At least on SS, if yours is the free photo of the week, you WILL have a lot more sales than usual, I had 3-4x more paid sales during that week, and still double in the following week. Even for the free photo, you'll get a lot of paid downloads, and it will push your work up the search ranks. I did it 3 or 4 times there, and hope they will ask again soon ;)

What I wouldn't do is to offer files as permanent free downloads, as you can do on DT or Fotolia ...

- Nailia

ShadySue

« Reply #2 on: September 13, 2012, 06:26 »
0
Your poll doesn't take in all possibilities, e.g. I don't offer pics for free, but as I submit to iStock, their subs scheme is compulsory, but I don't submit to 'all sites'.

« Reply #3 on: September 13, 2012, 06:41 »
+6
I feel free files are great for the agency as advertising and seo but serves no purpose for the photographer.  Both Fotolia and Dreamstime actively try to get us to offer our images for free but we aren't doing ourselves a favor - we are doing them a favor.  We are essentially paying for their advertising.  That is something they should be paying for themselves with their generous share of the commission.  That's what we're paying them for.

fotorob

  • I am a professional stock photographer

« Reply #4 on: September 13, 2012, 08:53 »
0
I feel free files are great for the agency as advertising and seo but serves no purpose for the photographer.  Both Fotolia and Dreamstime actively try to get us to offer our images for free but we aren't doing ourselves a favor - we are doing them a favor.  We are essentially paying for their advertising.  That is something they should be paying for themselves with their generous share of the commission.  That's what we're paying them for.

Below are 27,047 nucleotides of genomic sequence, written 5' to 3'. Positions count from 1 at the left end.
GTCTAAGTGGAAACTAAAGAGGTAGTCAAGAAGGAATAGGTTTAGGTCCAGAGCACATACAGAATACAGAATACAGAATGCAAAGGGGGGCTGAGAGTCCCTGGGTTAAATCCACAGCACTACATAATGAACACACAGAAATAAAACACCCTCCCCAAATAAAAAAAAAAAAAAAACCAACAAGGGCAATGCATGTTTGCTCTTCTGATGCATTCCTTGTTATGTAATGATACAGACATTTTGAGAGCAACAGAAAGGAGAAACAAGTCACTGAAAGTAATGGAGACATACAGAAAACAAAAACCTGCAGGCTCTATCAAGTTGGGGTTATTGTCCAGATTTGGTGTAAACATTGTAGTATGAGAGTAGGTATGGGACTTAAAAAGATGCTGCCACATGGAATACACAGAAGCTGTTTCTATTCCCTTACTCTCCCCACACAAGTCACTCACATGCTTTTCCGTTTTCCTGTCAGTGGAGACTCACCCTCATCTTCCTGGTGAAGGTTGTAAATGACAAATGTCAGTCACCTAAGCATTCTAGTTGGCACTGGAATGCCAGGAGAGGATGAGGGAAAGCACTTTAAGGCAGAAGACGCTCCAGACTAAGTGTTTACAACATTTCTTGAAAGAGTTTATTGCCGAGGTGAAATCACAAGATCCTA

Very well said. There is nothing to add to it.

« Reply #5 on: September 13, 2012, 08:55 »
0
Your poll doesn't take in all possibilities, e.g. I don't offer pics for free, but as I submit to iStock, their subs scheme is compulsory, but I don't submit to 'all sites'.

Hmmmm - youre right. Would below fit (I could also edit Nr. 2 to and/or opt out possibility because iStock has reasonable subscription rates)?

I dont offer files for free, and my exclusive contract at iStock doesnt allow me to make a choice.

Anything else missing?

« Reply #6 on: September 13, 2012, 08:57 »
0
I feel free files are great for the agency as advertising and seo but serves no purpose for the photographer.  Both Fotolia and Dreamstime actively try to get us to offer our images for free but we aren't doing ourselves a favor - we are doing them a favor.  We are essentially paying for their advertising.  That is something they should be paying for themselves with their generous share of the commission.  That's what we're paying them for.

Very well said. There is nothing to add to it.

+1

But initially I was talking about the "free files of the weeks", that almost all sites do. Same applies to these.

« Reply #7 on: September 13, 2012, 09:40 »
0
Is that how free file of the week works?  I just assumed someone just picked something out of a permanently free section. Personally, wouldn't do it as licences aren't too far away from free anyway and if someone doesn't want to shell out, let him steal.